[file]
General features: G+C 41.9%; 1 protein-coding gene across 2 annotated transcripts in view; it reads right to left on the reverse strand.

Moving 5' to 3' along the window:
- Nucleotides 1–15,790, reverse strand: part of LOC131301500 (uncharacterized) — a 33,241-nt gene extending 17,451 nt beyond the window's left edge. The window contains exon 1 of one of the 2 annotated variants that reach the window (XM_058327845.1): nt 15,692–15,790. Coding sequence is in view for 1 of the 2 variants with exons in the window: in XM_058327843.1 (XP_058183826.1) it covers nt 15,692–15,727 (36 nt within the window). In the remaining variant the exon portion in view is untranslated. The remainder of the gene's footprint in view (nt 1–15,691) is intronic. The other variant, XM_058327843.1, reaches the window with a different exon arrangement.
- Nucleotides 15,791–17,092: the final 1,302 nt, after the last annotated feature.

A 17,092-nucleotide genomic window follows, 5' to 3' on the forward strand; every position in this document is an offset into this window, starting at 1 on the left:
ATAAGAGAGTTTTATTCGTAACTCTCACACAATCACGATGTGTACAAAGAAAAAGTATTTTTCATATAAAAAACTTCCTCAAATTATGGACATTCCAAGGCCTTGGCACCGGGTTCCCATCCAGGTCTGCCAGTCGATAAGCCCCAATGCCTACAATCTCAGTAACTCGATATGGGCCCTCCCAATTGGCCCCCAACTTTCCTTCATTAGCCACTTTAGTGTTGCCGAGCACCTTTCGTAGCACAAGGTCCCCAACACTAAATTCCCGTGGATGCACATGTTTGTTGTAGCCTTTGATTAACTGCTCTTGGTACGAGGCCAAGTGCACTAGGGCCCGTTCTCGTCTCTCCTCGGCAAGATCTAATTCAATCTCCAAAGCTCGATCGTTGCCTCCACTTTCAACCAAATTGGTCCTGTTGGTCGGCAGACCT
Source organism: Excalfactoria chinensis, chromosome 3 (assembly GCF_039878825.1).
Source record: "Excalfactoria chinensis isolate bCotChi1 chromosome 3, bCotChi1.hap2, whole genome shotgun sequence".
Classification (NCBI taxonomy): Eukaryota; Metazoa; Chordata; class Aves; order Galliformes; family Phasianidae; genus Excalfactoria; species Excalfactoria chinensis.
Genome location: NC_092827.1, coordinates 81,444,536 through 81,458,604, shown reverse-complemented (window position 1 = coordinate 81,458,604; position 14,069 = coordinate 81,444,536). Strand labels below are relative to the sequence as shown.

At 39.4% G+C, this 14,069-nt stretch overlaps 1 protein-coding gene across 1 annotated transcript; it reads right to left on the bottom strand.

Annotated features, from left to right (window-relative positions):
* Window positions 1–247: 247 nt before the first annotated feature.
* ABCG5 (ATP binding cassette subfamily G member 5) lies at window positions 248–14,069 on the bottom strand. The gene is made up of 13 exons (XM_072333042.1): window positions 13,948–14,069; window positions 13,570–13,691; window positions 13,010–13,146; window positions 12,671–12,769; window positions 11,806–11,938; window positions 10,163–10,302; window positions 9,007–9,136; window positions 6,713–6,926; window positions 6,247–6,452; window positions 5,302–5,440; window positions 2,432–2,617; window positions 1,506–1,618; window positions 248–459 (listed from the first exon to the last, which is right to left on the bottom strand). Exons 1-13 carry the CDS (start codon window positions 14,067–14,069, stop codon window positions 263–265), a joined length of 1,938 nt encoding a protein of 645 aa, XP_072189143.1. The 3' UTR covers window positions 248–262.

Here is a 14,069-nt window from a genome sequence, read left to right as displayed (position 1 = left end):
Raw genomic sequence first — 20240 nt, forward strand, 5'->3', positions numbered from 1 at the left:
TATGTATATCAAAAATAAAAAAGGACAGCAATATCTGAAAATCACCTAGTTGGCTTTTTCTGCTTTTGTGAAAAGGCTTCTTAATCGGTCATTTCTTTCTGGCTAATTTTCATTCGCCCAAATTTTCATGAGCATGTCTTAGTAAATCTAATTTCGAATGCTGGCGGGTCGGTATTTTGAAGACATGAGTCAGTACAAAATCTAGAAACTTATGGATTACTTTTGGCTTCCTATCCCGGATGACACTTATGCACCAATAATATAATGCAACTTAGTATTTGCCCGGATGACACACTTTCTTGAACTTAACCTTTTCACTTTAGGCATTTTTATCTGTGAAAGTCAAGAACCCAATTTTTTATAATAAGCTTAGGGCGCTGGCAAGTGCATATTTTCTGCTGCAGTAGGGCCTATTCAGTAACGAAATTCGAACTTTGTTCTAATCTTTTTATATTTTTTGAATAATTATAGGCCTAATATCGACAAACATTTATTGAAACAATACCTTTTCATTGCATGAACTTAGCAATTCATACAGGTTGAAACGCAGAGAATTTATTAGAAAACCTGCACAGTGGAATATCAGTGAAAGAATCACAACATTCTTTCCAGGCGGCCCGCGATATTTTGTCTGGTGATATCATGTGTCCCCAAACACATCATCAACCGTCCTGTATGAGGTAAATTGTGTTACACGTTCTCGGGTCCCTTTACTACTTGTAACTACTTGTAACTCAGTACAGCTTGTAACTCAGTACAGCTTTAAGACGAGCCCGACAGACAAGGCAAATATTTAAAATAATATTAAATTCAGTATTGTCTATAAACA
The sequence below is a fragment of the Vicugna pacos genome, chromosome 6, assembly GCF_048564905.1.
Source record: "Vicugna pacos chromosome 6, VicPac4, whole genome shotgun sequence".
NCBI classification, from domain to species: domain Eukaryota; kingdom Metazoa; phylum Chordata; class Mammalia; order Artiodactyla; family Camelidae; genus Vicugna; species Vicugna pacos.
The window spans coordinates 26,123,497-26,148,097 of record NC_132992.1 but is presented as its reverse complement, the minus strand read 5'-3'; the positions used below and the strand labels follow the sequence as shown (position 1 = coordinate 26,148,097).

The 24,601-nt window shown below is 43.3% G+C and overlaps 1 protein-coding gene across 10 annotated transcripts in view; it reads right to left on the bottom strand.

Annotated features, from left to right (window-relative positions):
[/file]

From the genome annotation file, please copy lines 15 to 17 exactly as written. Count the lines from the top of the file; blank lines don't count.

Here is a 14,069-nt window from a genome sequence, read left to right as displayed (position 1 = left end):
Raw genomic sequence first — 20240 nt, forward strand, 5'->3', positions numbered from 1 at the left:
TATGTATATCAAAAATAAAAAAGGACAGCAATATCTGAAAATCACCTAGTTGGCTTTTTCTGCTTTTGTGAAAAGGCTTCTTAATCGGTCATTTCTTTCTGGCTAATTTTCATTCGCCCAAATTTTCATGAGCATGTCTTAGTAAATCTAATTTCGAATGCTGGCGGGTCGGTATTTTGAAGACATGAGTCAGTACAAAATCTAGAAACTTATGGATTACTTTTGGCTTCCTATCCCGGATGACACTTATGCACCAATAATATAATGCAACTTAGTATTTGCCCGGATGACACACTTTCTTGAACTTAACCTTTTCACTTTAGGCATTTTTATCTGTGAAAGTCAAGAACCCAATTTTTTATAATAAGCTTAGGGCGCTGGCAAGTGCATATTTTCTGCTGCAGTAGGGCCTATTCAGTAACGAAATTCGAACTTTGTTCTAATCTTTTTATATTTTTTGAATAATTATAGGCCTAATATCGACAAACATTTATTGAAACAATACCTTTTCATTGCATGAACTTAGCAATTCATACAGGTTGAAACGCAGAGAATTTATTAGAAAACCTGCACAGTGGAATATCAGTGAAAGAATCACAACATTCTTTCCAGGCGGCCCGCGATATTTTGTCTGGTGATATCATGTGTCCCCAAACACATCATCAACCGTCCTGTATGAGGTAAATTGTGTTACACGTTCTCGGGTCCCTTTACTACTTGTAACTACTTGTAACTCAGTACAGCTTGTAACTCAGTACAGCTTTAAGACGAGCCCGACAGACAAGGCAAATATTTAAAATAATATTAAATTCAGTATTGTCTATAAACA